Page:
Gen. Keith Alexander now runs the NSA but he used to be in charge of the Army's Intelligence and Security Command. Here's what he spent your money on while he was there:
What is that, exactly? This:
When he was running the Army's Intelligence and Security Command, Alexander brought many of his future allies down to Fort Belvoir for a tour of his base of operations, a facility known as the Information Dominance Center. It had been designed by a Hollywood set designer to mimic the bridge of the starship Enterprise from Star Trek, complete with chrome panels, computer stations, a huge TV monitor on the forward wall, and doors that made a 'whoosh' sound when they slid open and closed. Lawmakers and other important officials took turns sitting in a leather "captain's chair" in the center of the room and watched as Alexander, a lover of science-fiction movies, showed off his data tools on the big screen.
"'Everybody wanted to sit in the chair at least once to pretend he was Jean-Luc Picard," says a retired officer in charge of VIP visits.
Originally I had added emphasis to certain parts of that quote, but then I decided the whole thing is so ridiculous there would be no point. I mean, what do you emphasize? The name "Information Dominance Center"? The design as a whole? The "doors that made a 'whoosh' sound"? How much do you think the "whoosh" sound cost you? "Captain's chair"? Jesus Christ.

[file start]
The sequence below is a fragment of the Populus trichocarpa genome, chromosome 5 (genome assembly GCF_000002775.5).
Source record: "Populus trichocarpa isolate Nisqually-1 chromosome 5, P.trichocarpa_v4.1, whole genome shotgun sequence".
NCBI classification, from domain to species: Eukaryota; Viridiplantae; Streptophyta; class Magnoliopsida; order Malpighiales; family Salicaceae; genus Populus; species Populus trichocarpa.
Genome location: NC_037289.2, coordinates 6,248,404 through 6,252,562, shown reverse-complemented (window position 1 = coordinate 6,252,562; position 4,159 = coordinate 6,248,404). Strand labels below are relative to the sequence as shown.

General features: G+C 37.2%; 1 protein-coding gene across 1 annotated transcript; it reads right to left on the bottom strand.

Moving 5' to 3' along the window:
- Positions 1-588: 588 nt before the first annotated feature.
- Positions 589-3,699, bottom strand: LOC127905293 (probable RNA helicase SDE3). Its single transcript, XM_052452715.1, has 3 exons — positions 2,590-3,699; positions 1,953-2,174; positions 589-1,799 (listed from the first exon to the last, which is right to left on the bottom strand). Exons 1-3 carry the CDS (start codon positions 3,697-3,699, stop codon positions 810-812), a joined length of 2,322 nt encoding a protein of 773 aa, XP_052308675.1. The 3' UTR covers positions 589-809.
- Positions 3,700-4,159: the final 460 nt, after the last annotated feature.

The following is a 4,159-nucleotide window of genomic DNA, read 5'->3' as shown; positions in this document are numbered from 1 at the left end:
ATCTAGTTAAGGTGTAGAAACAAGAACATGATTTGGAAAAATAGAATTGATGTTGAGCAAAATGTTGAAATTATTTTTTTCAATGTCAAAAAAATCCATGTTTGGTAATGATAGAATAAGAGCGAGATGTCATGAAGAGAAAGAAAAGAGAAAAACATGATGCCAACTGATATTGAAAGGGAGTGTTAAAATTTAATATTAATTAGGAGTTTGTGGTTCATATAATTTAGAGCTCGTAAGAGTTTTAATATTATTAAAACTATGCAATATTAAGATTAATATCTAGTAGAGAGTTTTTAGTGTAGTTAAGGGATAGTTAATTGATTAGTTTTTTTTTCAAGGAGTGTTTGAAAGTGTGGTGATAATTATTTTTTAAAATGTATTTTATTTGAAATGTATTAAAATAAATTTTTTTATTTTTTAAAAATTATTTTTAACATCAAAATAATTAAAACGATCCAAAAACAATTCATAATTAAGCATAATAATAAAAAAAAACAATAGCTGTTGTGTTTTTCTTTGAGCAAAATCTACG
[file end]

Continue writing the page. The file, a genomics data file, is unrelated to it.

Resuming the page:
I guess those are the things I would emphasize.
The quote is from a new article in Foreign Policy magazine titled "The Cowboy of the NSA," which discusses what the article calls Alexander's "all-out, barely legal drive to build the ultimate spy machine." I'm not sure why the article describes it as "legal" (regardless of adverb), but maybe the author hasn't been reading the paper. Obviously, not only does Alexander not care all that much about legal restrictions, he also feels free to spend tax money on stuff like a leather "captain's chair" that he and his friends can sit in while they show off their tools to each other. The chair is in the middle of a 10,740 square-foot room that, according to the architects, "gives the illusion that one has boarded a starship." (There are, or were, better pictures of the room in the brochure from which the above picture was taken, but oddly enough the architects' website is down due to "increased traffic.") Wonder what the illusion is at the $2 billion complex in Utah. Space Mountain?
I'm sure Alexander enjoys thinking of himself as Jean-Luc Picard, but this chair would be more appropriate.